How to take a picture by looking to the display of the Nikon D5100 instead of looking through the viewfinder eyepiece? for example. This is extremely easy to find in the manual, which is itself extremely easy to find online.

The mention on page 3 is to "live view switch", which one might not understand, but on page 5, it's got:

manual clip

... and the instructions on page 44 are straightforward and include pictures.

How should we handle these?

  1. Close with some off-topic reason?
  2. Downvote as "no effort"?
  3. Leave a comment pointing to the manual (as @Tetsujin did)?
  4. Just go ahead and answer (as I did in this case)?
  5. Something else?

And, where do we draw the line? This example is very trivial, but what about something more complicated which can be found in the manual if you know where to look? What about cases where the manual isn't as clear as this one?

  • Second-hand cameras often don't come with a manual. – Nicolas Raoul Jun 3 at 9:21
  • 1
    @Nicolas But in 2018, "can't find manual in 20 seconds of googling" is a special case. – mattdm Jun 3 at 14:11

The question, while trivially answered, certainly seems topical. And IMO, answering in comments, even an obvious answer, is not appropriate.

The downvote reason, "This question does not show any research effort", seems particularly apt here, so I don't think downvoting is inappropriate.

I don't think there's really a line here. If the answer is difficult to find in the manual, or isn't really clear, then the only difference is that a downvote probably wouldn't be appropriate.

This specific case is a little different than most, I think, because of OP's comment to the answer:

Thanks a lot. You are right, I am totally new to this camera and to photography in general. Actually, my girlfriend is the one with the question and I just wanted to find it out for her. We'll start reading the manual right away. Thanks again.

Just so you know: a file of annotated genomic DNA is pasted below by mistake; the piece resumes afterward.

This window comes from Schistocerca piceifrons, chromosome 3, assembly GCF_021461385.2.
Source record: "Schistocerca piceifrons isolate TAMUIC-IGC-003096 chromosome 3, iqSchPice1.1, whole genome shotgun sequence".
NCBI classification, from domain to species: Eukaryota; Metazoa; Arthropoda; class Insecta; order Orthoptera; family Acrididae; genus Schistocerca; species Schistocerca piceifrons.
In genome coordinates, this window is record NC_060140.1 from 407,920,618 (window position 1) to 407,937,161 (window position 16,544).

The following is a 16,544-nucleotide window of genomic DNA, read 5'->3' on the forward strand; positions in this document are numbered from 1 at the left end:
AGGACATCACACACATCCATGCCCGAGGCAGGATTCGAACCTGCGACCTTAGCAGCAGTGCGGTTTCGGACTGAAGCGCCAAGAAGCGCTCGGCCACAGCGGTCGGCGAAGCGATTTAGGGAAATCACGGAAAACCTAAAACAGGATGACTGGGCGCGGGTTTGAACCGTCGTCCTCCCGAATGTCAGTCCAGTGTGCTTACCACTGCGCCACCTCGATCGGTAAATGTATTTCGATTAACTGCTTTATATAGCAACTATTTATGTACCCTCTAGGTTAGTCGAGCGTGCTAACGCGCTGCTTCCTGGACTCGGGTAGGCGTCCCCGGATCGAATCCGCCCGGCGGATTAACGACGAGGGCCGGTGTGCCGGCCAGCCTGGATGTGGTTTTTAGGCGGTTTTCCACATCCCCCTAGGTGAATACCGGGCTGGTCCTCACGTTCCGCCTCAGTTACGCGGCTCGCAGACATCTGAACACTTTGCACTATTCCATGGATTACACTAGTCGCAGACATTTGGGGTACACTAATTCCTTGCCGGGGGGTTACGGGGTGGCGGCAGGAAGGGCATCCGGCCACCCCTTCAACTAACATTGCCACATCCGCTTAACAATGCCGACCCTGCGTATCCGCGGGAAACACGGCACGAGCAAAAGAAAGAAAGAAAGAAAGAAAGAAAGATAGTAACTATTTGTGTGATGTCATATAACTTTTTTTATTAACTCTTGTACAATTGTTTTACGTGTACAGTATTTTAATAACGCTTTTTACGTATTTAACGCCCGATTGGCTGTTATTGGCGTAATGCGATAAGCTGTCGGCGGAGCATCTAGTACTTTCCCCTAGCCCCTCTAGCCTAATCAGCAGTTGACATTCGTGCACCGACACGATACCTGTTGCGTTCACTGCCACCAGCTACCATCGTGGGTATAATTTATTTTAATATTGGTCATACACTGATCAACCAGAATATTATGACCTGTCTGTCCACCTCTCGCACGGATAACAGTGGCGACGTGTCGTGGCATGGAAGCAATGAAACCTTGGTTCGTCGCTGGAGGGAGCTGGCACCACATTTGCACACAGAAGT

So, we've got a guy just trying to get some relationship brownie points. Also, he likely didn't have the manual with him and he's got some SE experience on other topics - so it's a pretty easy to see why he came here with the question.

SE looks like, on the outside, a forum where people can have their questions answered. I agree with Scottbb that a downvote is appropriate here - but it would be good to also explain why, as Tetsujin kind of did (although not explicitly).

IMO, the value of SE is in the community, and growing the community by recruiting new question askers and new question answerers is a top priority. It'd be great if there was a new user onboarding or if first questions had to be edited and approved by someone with some street cred (allowing a dialogue on best practices to form if necessary) - but until that happens, we should field these questions and continue to advise better practices using comments.

Since I was the novice who asked the question that produced this debate, I would like to contribute to the previous answers.

Now I see clearly that I just needed to take a simple look to the manual. Now I see how trivial the question is, and why you consider down-voting it. However, since I am completely new to the field, and since my girlfriend is the one that "loves" taking photos, and is the owner of the camera, I believed that this was a really tricky issue, and was not straightforward to solve.

Now I have to say that I would downvote myself indeed if this were the DSP community, which is my main SE community.